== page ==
GOSHEN — A mask mandate was scheduled to go into effect Tuesday in Elkhart County, requiring face coverings in public in an effort to slow the spread of COVID-19.
County Health Officer Dr. Lydia Mertz announced the measure Monday, which follows a vote by the Board of Health last week. She said she signed the public health order because current methods haven’t been able to curb the rise of positive cases in recent weeks, putting further strain on area hospitals and causing 14 deaths this month alone.
“The county has been experiencing high positivity rates of infection, and current methods of infection control have not been able to bring this rate down,” she said during the Elkhart County Board of Commissioners meeting. “In fact, we have gone from a positivity rate of approximately 15 percent at the end of May and the first week of June, to about 20 percent in the fourth week of June.”
She also noted that, according to a recent Indiana University public health study, about 45 percent of people who tested positive for coronavirus weren’t even aware of it because they weren’t showing any symptoms yet. That means they could unknowingly infect someone else with the virus, which can be spread through respiratory droplets.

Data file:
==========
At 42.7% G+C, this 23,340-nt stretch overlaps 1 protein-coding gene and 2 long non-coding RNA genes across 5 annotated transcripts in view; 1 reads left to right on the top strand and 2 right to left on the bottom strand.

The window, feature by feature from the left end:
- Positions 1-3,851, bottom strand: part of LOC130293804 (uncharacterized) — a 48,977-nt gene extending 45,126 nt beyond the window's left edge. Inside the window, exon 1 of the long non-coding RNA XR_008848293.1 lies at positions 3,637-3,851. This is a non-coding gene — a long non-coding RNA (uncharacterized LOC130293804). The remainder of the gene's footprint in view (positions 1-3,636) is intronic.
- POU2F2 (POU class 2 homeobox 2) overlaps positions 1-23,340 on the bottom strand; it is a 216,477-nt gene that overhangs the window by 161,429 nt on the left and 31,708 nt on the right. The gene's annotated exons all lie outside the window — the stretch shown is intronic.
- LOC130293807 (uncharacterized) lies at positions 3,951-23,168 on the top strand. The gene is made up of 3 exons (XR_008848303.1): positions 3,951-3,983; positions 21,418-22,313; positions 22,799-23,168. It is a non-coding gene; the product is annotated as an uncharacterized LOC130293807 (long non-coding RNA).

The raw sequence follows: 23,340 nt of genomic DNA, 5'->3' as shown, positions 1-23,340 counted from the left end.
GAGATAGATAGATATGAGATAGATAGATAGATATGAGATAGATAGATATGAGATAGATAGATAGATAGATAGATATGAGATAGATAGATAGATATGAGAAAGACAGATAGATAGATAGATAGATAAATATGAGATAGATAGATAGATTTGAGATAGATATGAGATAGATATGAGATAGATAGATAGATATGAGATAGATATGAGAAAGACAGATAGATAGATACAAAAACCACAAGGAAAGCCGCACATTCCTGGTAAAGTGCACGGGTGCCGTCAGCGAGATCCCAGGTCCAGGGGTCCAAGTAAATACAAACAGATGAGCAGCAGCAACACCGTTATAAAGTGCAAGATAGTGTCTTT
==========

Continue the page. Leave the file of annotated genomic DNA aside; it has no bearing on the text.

“Multiple studies elsewhere have shown adding face masks to other infection control measures adds a significant level of infection protection for populations,” Mertz said. “Without a substantial addition to our current methods of infection control, Elkhart County will experience continued worsening of the rate of infection, further strain on our local health system and increased numbers of deaths.”
State data shows that Elkhart County is nearing 3,000 positive cases, with 2,976 infections and 42 deaths as of Monday. That’s out of 21,141 total tests that have been done.
Public order No. 01
Under the order, people must wear masks when in public areas where they can’t maintain a distance of six feet from others. It applies both indoors and outdoors.